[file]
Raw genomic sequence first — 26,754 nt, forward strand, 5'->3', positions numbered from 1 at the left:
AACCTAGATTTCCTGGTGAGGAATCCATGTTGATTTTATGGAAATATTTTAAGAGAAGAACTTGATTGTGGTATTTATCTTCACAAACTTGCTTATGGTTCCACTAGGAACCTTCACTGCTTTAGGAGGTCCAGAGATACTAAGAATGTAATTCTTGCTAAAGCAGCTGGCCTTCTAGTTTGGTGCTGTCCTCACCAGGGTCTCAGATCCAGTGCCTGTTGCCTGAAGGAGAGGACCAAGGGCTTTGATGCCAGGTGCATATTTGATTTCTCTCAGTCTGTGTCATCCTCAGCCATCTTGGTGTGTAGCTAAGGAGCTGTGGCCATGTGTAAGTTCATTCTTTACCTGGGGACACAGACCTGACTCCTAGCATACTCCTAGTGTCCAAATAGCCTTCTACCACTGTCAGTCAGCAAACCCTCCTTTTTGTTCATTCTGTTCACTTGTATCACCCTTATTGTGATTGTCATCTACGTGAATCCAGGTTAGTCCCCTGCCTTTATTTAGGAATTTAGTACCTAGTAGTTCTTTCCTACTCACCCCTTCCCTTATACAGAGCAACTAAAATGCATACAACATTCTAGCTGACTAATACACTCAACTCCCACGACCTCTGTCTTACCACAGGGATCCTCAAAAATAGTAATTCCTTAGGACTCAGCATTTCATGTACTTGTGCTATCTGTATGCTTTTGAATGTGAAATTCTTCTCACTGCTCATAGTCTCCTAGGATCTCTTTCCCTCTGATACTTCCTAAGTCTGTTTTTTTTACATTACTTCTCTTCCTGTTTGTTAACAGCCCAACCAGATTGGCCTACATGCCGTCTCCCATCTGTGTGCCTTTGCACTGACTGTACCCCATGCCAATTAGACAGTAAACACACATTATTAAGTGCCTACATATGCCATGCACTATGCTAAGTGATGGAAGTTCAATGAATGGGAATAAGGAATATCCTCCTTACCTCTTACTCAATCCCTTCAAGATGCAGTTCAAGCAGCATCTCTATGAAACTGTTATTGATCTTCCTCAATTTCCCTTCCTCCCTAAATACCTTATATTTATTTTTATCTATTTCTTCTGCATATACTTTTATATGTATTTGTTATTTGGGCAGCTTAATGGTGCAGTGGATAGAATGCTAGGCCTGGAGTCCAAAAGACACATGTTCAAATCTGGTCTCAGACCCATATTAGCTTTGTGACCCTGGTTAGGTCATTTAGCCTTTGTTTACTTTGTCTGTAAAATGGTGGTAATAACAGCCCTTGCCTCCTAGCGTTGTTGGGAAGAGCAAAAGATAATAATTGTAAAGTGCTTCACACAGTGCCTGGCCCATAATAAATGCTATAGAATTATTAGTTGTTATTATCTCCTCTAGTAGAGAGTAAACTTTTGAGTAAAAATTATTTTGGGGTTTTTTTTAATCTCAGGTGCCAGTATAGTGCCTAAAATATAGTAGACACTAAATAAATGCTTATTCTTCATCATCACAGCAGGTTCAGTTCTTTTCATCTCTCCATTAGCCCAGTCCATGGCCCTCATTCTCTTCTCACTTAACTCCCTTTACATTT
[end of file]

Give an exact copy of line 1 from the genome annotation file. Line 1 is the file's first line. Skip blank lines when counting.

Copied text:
Raw genomic sequence first — 26,754 nt, forward strand, 5'->3', positions numbered from 1 at the left: